We’re all a bunch of optimistic Spendy McSpendersons lately, according to a new survey that says consumer sentiment is remaining high in the new year. As more jobs are being created, consumers have lifted their collective spirits for the fifth consecutive month.
The Financial Times cites the results of the Thomson Reuters/University of Michigan index, which say we’re at our highest level since May with a score of 74 for consumer sentiment. Sure, that’s well below the 89 we had in late 2007, but progress is progress, right?
“More frequent mentions of rising employment lessened income uncertainty and prompted more favourable buying attitudes as well,” Richard Curtin, survey director, said. “The data suggest a stronger consumer spending outlook, rising to about a 2.1 per cent gain in 2012.”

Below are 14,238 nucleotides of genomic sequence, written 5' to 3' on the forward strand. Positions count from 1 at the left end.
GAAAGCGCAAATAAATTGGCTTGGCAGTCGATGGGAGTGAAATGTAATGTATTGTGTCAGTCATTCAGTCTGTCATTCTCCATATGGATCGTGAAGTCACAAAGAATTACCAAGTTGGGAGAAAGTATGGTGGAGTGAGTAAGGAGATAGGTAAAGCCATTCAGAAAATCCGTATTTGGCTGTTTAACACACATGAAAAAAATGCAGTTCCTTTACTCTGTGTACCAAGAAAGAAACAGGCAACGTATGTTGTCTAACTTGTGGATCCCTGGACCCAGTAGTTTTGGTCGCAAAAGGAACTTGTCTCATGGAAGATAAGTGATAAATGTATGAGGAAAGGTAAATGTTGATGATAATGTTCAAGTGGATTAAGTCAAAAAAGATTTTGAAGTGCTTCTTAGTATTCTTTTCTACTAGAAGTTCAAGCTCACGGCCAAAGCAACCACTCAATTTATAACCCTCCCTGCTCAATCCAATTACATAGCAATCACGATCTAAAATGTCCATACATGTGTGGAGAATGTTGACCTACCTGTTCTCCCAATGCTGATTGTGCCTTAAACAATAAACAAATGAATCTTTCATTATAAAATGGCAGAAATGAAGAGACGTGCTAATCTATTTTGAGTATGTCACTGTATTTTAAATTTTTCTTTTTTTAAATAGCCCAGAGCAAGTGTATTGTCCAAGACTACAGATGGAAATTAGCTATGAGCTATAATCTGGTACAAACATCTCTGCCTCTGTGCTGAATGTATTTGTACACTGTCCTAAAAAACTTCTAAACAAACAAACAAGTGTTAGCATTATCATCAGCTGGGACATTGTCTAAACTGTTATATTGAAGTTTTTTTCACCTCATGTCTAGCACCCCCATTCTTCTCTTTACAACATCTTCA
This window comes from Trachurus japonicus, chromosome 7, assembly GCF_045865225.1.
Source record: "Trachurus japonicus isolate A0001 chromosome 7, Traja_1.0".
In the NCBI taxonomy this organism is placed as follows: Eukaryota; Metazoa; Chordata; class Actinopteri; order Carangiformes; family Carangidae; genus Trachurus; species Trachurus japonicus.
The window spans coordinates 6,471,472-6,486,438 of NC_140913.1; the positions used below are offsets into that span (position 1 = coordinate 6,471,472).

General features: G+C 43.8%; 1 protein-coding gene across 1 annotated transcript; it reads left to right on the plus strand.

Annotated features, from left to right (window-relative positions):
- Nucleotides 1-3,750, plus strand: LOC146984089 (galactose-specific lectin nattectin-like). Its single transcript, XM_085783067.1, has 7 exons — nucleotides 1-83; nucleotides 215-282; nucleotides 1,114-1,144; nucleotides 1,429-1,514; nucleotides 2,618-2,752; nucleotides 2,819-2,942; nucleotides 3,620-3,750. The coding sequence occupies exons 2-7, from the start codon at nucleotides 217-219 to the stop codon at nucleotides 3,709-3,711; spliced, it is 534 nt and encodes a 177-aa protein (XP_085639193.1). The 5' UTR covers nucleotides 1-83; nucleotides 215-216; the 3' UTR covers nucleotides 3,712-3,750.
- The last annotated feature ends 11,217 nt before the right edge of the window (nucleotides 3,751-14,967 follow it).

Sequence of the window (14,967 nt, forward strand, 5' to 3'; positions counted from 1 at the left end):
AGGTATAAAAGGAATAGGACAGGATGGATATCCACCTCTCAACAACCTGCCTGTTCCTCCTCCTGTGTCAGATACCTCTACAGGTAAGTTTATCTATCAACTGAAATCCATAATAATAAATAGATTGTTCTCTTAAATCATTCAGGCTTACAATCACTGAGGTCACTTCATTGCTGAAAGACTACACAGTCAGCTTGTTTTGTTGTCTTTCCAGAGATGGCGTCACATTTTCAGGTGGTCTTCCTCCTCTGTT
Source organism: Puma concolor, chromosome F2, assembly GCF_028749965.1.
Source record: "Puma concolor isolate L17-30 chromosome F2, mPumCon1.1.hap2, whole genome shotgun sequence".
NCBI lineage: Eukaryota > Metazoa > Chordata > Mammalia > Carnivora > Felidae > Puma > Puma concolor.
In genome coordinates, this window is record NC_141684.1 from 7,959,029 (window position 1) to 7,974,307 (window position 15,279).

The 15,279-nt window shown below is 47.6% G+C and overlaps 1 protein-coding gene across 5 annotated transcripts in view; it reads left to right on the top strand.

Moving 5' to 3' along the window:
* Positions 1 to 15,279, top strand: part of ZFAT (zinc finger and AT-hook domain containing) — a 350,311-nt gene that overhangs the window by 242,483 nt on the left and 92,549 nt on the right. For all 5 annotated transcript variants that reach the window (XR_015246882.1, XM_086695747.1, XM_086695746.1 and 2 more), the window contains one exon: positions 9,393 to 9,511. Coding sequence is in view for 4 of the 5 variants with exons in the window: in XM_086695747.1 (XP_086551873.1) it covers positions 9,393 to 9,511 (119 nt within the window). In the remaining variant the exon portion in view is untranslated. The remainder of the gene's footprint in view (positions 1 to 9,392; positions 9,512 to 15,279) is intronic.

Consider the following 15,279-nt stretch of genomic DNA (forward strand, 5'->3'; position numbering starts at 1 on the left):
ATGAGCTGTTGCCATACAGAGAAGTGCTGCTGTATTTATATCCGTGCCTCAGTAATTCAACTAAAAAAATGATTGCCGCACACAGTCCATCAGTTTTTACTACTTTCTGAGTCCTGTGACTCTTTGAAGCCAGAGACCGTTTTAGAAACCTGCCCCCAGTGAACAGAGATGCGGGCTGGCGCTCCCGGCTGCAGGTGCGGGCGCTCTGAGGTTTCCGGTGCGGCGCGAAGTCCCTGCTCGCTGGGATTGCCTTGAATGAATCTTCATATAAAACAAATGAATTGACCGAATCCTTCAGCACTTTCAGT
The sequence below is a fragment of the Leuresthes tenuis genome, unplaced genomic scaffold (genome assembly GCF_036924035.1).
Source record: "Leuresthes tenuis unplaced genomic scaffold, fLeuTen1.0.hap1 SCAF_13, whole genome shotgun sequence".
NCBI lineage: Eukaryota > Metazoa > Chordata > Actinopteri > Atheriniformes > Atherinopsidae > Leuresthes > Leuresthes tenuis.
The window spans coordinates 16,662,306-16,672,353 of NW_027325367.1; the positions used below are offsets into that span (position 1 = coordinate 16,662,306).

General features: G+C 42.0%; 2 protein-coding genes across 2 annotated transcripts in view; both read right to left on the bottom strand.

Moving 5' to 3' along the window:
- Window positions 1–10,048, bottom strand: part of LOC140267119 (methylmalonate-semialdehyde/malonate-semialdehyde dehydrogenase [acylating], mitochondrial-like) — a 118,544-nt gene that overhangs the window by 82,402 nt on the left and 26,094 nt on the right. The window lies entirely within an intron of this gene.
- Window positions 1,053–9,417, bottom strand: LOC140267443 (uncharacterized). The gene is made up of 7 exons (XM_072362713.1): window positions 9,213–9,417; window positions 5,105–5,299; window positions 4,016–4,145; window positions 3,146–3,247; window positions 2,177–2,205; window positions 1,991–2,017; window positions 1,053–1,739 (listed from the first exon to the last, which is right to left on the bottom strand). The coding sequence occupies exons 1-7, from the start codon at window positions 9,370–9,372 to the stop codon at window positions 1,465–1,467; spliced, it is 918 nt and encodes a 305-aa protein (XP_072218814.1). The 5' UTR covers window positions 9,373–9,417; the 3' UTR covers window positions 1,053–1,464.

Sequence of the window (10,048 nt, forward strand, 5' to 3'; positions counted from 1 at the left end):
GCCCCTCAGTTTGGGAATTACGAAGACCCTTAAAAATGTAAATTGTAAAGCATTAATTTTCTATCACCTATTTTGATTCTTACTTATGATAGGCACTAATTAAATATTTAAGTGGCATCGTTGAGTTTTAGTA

Opening our wallets to spend during the holiday season pushed consumer credit up for the biggest rise in a decade, to $20.4 billion in November. Even though retail sales for December weren’t as good as predicted, we should still continue to ride the good economic feelings as the unemployment rate continues to fall.
This calls for a nationwide dance party.
US Consumer sentiment strongest since May [The Financial Times]